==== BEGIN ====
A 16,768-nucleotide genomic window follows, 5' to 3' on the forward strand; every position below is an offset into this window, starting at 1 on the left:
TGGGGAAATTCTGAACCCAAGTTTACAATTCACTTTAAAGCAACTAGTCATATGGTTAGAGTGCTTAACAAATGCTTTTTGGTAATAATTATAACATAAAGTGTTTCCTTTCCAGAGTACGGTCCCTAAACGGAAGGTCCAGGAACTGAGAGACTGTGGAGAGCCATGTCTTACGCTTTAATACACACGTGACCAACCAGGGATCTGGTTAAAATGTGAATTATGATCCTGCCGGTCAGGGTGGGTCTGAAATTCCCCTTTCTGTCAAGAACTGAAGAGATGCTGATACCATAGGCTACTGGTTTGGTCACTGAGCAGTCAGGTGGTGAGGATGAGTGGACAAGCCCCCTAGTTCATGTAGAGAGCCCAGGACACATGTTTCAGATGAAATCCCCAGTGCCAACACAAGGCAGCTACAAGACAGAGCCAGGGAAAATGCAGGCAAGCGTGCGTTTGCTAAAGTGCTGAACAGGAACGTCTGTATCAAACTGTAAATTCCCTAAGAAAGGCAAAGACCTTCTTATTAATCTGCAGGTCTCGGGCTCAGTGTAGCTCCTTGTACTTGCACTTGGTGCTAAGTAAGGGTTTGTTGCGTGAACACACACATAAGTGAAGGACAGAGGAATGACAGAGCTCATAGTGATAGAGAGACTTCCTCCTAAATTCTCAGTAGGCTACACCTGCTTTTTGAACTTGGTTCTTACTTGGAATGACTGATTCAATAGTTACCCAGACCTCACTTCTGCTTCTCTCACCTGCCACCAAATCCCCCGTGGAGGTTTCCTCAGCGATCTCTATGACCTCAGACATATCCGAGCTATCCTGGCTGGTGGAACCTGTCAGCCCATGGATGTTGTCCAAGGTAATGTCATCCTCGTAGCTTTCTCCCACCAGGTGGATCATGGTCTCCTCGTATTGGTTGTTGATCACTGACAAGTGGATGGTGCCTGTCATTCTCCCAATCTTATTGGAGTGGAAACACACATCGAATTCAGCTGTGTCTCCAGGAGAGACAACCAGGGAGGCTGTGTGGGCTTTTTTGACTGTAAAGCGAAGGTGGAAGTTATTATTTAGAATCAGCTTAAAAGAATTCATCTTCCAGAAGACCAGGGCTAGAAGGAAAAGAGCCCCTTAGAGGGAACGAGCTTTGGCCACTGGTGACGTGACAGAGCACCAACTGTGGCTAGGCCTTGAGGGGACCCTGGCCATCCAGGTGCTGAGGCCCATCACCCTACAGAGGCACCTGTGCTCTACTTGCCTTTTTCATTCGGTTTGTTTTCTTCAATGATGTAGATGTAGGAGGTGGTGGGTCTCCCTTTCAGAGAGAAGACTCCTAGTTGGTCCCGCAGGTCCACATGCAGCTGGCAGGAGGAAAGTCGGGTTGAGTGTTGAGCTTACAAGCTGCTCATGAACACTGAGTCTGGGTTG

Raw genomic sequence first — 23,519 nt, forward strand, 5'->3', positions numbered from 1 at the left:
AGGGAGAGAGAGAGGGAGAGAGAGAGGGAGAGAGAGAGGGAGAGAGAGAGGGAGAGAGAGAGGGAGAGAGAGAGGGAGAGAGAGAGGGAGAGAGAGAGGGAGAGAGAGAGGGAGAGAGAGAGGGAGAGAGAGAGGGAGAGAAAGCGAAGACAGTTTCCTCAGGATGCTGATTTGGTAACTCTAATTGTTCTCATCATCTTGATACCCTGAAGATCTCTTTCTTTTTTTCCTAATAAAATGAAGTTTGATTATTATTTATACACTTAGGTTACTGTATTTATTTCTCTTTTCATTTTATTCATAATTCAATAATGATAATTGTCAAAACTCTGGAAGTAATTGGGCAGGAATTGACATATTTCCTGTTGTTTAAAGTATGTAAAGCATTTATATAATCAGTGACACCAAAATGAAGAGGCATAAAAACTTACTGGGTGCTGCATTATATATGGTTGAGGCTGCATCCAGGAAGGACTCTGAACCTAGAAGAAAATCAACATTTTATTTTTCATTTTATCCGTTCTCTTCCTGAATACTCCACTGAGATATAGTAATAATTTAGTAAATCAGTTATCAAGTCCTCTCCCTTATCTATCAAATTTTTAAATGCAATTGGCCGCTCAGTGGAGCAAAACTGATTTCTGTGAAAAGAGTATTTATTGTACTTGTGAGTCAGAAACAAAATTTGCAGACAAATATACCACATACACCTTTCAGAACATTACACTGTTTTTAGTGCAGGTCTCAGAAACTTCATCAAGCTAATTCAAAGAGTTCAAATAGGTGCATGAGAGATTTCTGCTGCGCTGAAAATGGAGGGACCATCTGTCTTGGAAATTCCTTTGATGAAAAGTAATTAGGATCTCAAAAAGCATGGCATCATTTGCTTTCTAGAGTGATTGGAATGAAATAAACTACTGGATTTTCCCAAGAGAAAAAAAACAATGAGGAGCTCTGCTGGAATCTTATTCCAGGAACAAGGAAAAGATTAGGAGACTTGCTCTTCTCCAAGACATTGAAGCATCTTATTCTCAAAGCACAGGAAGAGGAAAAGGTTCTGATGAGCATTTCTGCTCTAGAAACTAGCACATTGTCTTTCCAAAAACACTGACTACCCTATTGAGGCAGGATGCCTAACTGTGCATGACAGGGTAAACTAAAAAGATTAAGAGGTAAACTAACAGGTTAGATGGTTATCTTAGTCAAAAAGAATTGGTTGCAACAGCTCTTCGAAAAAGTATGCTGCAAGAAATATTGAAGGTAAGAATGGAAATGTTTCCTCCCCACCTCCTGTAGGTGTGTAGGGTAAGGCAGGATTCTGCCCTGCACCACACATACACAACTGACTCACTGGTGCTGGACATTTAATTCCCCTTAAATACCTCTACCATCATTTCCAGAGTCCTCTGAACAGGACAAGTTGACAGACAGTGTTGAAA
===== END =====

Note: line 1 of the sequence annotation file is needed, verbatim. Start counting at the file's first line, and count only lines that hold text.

A 16,768-nucleotide genomic window follows, 5' to 3' on the forward strand; every position below is an offset into this window, starting at 1 on the left: